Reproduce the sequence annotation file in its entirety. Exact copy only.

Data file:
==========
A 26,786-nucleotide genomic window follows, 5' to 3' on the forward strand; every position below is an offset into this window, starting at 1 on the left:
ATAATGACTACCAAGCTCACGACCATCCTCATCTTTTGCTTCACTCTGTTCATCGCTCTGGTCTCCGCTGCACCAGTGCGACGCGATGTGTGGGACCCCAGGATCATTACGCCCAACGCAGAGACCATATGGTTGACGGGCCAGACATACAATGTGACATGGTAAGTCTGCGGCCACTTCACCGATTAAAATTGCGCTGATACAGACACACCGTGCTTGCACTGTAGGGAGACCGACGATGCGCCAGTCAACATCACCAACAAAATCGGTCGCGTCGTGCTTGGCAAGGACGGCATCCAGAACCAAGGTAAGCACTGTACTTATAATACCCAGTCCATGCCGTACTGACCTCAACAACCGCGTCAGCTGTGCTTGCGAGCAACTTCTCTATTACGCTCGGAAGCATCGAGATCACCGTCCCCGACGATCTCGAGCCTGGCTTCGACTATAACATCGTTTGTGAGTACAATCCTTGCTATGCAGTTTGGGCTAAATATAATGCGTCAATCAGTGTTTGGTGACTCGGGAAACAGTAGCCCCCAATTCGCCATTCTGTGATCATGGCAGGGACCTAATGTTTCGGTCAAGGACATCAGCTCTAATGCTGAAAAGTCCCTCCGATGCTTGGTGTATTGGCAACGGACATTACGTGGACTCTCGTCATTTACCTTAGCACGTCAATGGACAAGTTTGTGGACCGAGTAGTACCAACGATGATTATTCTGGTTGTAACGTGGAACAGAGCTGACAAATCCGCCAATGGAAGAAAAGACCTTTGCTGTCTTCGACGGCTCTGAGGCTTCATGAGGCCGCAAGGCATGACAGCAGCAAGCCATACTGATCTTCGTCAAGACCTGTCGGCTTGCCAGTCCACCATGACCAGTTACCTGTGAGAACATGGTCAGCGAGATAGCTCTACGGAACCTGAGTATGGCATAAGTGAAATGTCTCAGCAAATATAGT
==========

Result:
A 26,786-nucleotide genomic window follows, 5' to 3' on the forward strand; every position below is an offset into this window, starting at 1 on the left:
ATAATGACTACCAAGCTCACGACCATCCTCATCTTTTGCTTCACTCTGTTCATCGCTCTGGTCTCCGCTGCACCAGTGCGACGCGATGTGTGGGACCCCAGGATCATTACGCCCAACGCAGAGACCATATGGTTGACGGGCCAGACATACAATGTGACATGGTAAGTCTGCGGCCACTTCACCGATTAAAATTGCGCTGATACAGACACACCGTGCTTGCACTGTAGGGAGACCGACGATGCGCCAGTCAACATCACCAACAAAATCGGTCGCGTCGTGCTTGGCAAGGACGGCATCCAGAACCAAGGTAAGCACTGTACTTATAATACCCAGTCCATGCCGTACTGACCTCAACAACCGCGTCAGCTGTGCTTGCGAGCAACTTCTCTATTACGCTCGGAAGCATCGAGATCACCGTCCCCGACGATCTCGAGCCTGGCTTCGACTATAACATCGTTTGTGAGTACAATCCTTGCTATGCAGTTTGGGCTAAATATAATGCGTCAATCAGTGTTTGGTGACTCGGGAAACAGTAGCCCCCAATTCGCCATTCTGTGATCATGGCAGGGACCTAATGTTTCGGTCAAGGACATCAGCTCTAATGCTGAAAAGTCCCTCCGATGCTTGGTGTATTGGCAACGGACATTACGTGGACTCTCGTCATTTACCTTAGCACGTCAATGGACAAGTTTGTGGACCGAGTAGTACCAACGATGATTATTCTGGTTGTAACGTGGAACAGAGCTGACAAATCCGCCAATGGAAGAAAAGACCTTTGCTGTCTTCGACGGCTCTGAGGCTTCATGAGGCCGCAAGGCATGACAGCAGCAAGCCATACTGATCTTCGTCAAGACCTGTCGGCTTGCCAGTCCACCATGACCAGTTACCTGTGAGAACATGGTCAGCGAGATAGCTCTACGGAACCTGAGTATGGCATAAGTGAAATGTCTCAGCAAATATAGT